EMT helps victims of Katrina

Bethany Hopkins, Bethany Hopkins, and Bethany Hopkins

At first glance, Emergency Medical Technician Daniel Nickels, 21, seems like any other student at City College. He takes 16 units, works part time, and plays guitar in his rock band ‘The District.’

But Nickels also took two-and-a-half weeks off from all of this to volunteer for the Red Cross, using his EMT knowledge to help the victims of Hurricane Katrina in the Gulf Coast region. His stories tell of the destructive aftermath, but Nickels brought skill and compassion to his medical work, always choosing to focus on the positive.

Nickels heard about the Red Cross opportunity from his boss Rob Thomas, 32, a fellow EMT. “I was like ‘oh wow, that would be a great experience’ . . . the next day, we signed up,” Nichels said.

One week later, on Sept. 12, Nickels and Thomas flew to Montgomery, Alabama to await their assigned shelter location.

The Red Cross deployed them to Hattiesburg, Mississippi, and immediately their hard work began. “As soon as we get there, they send us straight to the shelter,” said Nickels. “We probably worked 15-hour days, every day.” Nickels and Thomas also worked at a shelter in Baton Rouge, Louisiana, where they looked after up to 3,500 people in a single night.

Thomas was impressed with the professional but gentle approach that Nickels brought to his grueling work. “I saw him many times holding people’s hands as they talked about their loss,” said Thomas. “He’s trying to get into the nursing program at City College . . . all [those] nursing qualities, I got to see in him.”

The stories of loss that Nickels heard from patients still linger in his mind. While driving near Gulfport, Mississippi, Nichels picked up a man from a houseless porch who was sweating profusely.

“He said he’d found his neighbor’s two little twin girls underneath a door, holding hands, dead. His other neighbor had tied himself to a tree and tired to ride out the storm, and all of his skin was ripped from his body.” Nickels helped get the man from his porch to a hospital. “He’d lost his family too,” Nickels added. The man died the next day.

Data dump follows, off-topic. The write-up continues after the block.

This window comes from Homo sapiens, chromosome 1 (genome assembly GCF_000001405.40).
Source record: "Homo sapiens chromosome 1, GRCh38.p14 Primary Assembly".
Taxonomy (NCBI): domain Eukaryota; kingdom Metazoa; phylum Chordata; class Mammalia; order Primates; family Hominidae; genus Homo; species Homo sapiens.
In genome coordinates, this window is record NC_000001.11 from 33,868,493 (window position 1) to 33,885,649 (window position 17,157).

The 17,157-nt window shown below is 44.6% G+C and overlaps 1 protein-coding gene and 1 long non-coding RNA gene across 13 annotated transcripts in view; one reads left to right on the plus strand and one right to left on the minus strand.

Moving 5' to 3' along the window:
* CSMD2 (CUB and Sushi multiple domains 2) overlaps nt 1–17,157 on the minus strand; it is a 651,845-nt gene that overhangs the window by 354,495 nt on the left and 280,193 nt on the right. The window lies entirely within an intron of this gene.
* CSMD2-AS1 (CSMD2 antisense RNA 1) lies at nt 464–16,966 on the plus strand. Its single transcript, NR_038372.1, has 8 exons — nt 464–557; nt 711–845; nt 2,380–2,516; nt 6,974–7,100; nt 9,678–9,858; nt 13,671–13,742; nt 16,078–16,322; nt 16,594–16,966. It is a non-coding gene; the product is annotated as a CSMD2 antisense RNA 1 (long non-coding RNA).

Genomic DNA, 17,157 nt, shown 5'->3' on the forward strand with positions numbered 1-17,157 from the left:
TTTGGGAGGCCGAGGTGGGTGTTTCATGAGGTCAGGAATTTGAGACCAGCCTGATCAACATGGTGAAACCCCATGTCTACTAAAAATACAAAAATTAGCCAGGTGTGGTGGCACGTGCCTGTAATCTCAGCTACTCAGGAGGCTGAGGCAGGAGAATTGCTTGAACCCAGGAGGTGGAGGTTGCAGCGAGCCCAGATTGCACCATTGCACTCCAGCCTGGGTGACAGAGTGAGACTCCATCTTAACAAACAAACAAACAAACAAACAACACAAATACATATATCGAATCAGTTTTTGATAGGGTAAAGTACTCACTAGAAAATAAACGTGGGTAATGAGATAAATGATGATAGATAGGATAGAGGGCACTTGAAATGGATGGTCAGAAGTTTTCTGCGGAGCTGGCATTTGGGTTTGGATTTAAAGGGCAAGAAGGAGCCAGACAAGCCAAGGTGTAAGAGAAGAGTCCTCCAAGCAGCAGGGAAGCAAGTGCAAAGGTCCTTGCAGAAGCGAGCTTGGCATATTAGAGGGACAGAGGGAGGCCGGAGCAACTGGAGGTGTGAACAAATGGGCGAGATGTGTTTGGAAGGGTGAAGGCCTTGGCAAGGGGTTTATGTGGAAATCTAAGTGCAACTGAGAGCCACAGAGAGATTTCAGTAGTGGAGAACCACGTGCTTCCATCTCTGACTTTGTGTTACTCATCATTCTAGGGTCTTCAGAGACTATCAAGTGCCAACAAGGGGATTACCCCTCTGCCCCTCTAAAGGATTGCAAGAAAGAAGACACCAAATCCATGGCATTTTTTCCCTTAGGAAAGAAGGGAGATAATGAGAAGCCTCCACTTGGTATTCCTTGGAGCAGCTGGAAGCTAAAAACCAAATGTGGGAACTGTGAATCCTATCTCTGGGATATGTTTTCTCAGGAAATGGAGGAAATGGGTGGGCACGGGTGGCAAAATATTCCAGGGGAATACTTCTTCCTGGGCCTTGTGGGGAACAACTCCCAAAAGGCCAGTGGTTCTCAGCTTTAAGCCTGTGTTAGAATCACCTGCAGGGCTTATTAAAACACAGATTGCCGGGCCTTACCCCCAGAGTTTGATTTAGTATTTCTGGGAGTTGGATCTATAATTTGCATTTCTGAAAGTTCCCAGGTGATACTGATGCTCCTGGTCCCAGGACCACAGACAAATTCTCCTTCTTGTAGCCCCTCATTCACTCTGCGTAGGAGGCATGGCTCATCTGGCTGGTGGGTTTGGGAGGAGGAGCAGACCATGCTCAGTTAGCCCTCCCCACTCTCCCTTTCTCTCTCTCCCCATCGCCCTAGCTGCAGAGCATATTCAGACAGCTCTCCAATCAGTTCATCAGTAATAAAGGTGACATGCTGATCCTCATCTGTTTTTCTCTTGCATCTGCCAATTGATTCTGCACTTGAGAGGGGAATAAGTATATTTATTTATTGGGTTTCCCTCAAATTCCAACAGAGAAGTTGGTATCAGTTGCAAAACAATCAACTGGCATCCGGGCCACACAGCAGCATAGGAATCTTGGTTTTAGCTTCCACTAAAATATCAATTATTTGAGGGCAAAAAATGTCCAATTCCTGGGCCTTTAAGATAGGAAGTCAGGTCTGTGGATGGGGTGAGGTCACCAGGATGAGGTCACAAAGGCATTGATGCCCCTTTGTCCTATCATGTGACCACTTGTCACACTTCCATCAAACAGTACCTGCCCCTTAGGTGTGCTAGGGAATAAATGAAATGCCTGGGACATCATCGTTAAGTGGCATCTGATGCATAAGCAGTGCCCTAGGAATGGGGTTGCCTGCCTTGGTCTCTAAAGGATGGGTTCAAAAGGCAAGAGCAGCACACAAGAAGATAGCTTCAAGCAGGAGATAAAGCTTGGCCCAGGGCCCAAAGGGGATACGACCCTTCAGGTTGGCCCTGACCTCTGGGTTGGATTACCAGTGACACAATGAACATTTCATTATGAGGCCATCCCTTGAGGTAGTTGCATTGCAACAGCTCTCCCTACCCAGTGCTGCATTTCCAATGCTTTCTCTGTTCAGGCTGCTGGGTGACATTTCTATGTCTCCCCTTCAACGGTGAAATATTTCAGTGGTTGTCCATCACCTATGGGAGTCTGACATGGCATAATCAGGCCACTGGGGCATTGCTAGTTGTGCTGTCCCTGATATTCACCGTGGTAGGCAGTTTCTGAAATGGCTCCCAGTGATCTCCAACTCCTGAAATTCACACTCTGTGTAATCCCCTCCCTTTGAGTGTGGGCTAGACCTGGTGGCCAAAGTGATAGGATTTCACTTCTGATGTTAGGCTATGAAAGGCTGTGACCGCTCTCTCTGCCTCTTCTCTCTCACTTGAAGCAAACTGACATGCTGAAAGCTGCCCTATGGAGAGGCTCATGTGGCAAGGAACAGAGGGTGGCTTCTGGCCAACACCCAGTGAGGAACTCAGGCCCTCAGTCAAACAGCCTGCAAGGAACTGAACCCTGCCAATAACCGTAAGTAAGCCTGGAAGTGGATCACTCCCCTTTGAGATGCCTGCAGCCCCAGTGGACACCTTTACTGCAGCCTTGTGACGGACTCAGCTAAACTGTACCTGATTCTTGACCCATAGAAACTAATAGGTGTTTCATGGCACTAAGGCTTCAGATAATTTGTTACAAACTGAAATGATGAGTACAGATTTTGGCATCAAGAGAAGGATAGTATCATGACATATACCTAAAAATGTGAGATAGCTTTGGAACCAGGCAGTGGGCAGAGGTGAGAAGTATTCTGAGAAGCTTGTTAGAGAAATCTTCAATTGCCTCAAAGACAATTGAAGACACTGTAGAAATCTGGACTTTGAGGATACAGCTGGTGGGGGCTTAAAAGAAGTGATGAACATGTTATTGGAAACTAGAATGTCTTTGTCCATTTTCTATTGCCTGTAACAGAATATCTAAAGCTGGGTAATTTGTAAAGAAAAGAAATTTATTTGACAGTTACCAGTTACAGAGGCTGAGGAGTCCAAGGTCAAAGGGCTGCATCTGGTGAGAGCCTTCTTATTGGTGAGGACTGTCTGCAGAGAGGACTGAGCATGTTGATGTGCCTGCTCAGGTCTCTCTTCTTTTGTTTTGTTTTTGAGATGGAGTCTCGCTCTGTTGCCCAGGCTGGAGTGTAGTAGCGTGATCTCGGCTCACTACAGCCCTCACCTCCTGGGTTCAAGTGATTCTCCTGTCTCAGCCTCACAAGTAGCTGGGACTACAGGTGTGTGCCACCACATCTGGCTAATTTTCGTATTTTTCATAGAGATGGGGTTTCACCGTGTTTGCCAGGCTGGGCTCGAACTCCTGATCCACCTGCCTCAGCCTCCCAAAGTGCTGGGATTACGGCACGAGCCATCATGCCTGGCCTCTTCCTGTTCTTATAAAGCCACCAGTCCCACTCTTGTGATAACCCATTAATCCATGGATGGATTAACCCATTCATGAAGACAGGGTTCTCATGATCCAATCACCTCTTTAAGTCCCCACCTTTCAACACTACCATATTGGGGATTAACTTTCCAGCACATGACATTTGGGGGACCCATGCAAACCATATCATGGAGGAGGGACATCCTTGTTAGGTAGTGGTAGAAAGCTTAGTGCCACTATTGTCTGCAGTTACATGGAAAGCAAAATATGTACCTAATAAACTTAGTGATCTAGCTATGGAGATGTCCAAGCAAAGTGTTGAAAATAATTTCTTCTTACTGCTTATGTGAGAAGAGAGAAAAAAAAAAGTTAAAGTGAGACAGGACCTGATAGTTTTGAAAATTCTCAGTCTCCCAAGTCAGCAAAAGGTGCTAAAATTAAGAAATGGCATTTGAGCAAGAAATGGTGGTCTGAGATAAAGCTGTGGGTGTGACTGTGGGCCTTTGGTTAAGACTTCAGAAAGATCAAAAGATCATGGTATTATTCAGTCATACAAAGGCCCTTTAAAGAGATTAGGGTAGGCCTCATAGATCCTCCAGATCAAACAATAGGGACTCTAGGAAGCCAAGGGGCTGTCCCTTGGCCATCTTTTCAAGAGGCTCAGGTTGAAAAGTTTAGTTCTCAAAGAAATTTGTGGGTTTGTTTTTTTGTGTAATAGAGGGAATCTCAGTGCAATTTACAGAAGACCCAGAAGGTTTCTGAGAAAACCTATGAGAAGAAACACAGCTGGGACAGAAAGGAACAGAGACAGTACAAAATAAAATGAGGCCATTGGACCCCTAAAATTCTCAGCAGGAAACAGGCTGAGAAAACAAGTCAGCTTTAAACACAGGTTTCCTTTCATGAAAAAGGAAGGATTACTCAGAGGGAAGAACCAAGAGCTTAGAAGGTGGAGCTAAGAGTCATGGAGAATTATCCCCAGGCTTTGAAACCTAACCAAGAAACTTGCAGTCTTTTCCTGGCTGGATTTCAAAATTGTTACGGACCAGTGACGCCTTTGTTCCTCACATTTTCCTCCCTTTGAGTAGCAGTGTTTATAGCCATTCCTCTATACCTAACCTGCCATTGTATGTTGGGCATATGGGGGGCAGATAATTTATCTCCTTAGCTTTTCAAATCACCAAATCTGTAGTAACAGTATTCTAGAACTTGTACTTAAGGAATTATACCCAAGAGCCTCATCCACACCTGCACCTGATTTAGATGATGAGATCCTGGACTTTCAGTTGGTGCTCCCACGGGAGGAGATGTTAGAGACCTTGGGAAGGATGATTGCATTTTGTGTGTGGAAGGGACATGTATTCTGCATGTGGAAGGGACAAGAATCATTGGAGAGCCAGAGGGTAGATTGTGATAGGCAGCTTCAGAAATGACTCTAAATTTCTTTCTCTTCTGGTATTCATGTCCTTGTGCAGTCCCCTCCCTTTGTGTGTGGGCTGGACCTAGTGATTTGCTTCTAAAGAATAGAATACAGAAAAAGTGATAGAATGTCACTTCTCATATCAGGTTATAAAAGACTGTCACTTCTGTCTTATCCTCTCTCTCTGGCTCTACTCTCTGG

While his EMT skills could not save that man, there were other instances when Nickels provided crucial assistance to Gulf Coast residents. On another trip to the Gulfport area, he and a nurse notice “this guy was sitting outside, having a heart attack.” Acting quickly, they were able to deliver him to a hospital in time to save his life. “If we hadn’t seen him, he would have died for sure,” said Nickels.

He also recalls helping many patients get their much-needed insulin shot. The most common medical problem he witnessed was “people going into diabetic shock, because after the storm . . . where are they going to get their insulin?”

Nickels was shocked when he actually saw the effects of Hurricane Katrina first hand. Speaking of the destruction shown in the media, he emphasized that “it’s nothing compared to what you see [being down there]. Nothing.”

He was equally surprised when he visited New Orleans and saw that “[it] didn’t get hit nearly as bad as Gulfport, Mississippi.” In his view, the wind damage in Gulfport was “way more destructive” than the water damage in New Orleans. In the photos Nickels took near Gulfport, buildings were reduced to rubble-strewn foundations. “Every inch is like this,” he said.

Nickels found that the only way to do his EMT work well was “to keep a positive attitude, because this stuff can really get to you.” He credits Thomas with helping him to keep upbeat, and smiles while telling stories about delivering newborn puppies and giving a lonely woman a hug.

“You have to imagine,” Nickels said speaking of the Gulf Coast region and its people, “it’s going to be rebuilt in a certain number of years, and their lives will move on. It just takes time.”